Dive Buddies on a Liveaboard
All divers will know that diving without a buddy is really not something you do if you want to stay alive. In fact, when I am asked about diving rules, I say that the two most important are: dive with a buddy and breath out.
When I first started diving on liveaboards I went out with my buddy (son Ben) but for the last four I have been going out on my own. Hence there are two unknown items when I get on the boat: with whom will I buddy and with whom will I share a room?
On this trip, another solo diver (Tony Berk) heard I was un-buddied and so we agreed to try each other out.
He had far more experience than I but we both seemed to have the same approach to diving and realised after the check dive that we would be ok together.
Towards the end of the week, another of the group joined us (as a buddy team of three) because she was not happy with her buddy, who in any case, was always diving with one of the Dive Guides.
Sometimes your roommate naturally becomes your buddy but this was not the case on this trip because he had met someone at the airport and agreed to buddy-up.
Apart from when I was in the Maldives when my room mate / buddy was awful and the rest of the dive group took me under their wing to give me protection, I have never had any problems.
The Check Dive
Before the check dive, there was a general dive safety briefing covering dive safety, buddies, hand signal codes under water (gas pressures, dive problems, general buddy communication etc) and the dive guides hand signs for numerous varieties of under water life. The latter codes tend to vary a bit between dive guides and always cover more fish than I can remember.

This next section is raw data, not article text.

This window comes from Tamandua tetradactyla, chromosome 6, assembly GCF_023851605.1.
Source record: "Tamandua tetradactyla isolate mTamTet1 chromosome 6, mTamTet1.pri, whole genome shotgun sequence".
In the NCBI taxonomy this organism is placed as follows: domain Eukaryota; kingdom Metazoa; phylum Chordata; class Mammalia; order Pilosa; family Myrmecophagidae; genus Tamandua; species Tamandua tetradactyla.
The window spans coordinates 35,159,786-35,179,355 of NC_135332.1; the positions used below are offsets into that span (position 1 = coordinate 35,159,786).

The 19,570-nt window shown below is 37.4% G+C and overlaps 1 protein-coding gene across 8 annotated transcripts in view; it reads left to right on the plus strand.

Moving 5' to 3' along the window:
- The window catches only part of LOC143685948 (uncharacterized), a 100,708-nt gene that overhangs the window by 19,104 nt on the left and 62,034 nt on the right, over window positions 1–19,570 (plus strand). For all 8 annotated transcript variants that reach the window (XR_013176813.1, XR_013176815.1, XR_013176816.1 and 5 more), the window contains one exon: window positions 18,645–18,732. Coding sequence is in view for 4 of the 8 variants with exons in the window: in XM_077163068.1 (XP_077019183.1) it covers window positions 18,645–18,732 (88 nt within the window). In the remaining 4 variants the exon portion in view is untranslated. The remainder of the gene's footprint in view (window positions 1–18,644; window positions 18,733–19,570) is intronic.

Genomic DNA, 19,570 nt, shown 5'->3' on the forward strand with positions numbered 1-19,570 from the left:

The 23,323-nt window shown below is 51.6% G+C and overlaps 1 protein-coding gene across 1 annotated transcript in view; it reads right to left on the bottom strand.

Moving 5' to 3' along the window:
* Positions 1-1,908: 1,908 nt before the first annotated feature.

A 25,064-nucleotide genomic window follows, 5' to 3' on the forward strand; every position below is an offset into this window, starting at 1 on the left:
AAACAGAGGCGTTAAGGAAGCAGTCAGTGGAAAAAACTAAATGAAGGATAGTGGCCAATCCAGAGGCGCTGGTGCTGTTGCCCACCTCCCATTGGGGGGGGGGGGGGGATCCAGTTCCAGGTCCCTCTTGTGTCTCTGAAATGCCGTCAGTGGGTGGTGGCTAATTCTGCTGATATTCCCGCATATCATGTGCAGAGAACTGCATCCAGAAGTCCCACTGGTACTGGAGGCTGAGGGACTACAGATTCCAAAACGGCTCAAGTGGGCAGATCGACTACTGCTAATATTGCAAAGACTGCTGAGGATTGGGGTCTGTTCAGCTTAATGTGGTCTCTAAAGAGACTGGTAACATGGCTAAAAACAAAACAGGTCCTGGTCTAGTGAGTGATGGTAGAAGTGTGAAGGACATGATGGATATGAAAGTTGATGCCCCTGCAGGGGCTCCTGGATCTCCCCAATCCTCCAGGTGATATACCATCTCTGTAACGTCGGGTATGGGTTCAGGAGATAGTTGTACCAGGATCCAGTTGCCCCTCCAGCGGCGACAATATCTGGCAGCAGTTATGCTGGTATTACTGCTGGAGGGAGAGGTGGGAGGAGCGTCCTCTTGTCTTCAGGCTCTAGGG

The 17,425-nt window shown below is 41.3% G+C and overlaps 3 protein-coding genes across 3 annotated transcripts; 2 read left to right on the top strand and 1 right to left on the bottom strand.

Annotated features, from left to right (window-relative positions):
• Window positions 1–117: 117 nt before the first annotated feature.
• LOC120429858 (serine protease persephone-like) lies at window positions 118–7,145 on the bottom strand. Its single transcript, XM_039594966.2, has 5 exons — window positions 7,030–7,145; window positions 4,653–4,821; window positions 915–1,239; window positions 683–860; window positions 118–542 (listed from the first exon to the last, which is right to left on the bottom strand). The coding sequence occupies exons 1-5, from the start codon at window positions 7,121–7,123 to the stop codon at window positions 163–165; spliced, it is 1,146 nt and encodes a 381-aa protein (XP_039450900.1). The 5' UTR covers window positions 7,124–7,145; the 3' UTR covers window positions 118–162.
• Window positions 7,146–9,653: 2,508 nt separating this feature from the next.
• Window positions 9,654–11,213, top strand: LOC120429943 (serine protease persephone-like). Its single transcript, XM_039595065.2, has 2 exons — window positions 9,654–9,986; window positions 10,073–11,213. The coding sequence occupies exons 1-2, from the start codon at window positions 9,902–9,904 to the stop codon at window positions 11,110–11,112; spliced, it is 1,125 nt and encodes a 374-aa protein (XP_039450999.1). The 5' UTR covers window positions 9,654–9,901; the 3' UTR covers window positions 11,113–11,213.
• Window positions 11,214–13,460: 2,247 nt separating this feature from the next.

This site shows some of the routine signals used although in my experience, they vary from guide to guide and buddy to buddy. If you are really desperate to learn more, then YouTube has a number of videos (which I cannot recommend) of people demonstrating them including:
Our dive cards were collected and carefully checked to ensure we were actually qualified to dive and also to use the free Nitrox on offer (if that was what we wanted). We then entered summaries of our diving experience on a general proforma (number of dives, last dive date, level of qualification etc) and this varied from 2000+ down to someone who said they had 60 dives. It turned out that this person had actually only 30 dives and had lied about his experience and our assessment of his performance was that he struggled throughout the trip because of the nature of the dive sites, the currents, the depths etc and consequently he monopolised one of the dive guides virtually every dive. The Brothers is marketed as suitable for experienced divers only with at least 50 dives and this really is a minimum requirement – it is not a dive site for inexperienced divers, the waters and sites are far too challenging. Hence there are no night dives out at The Brothers.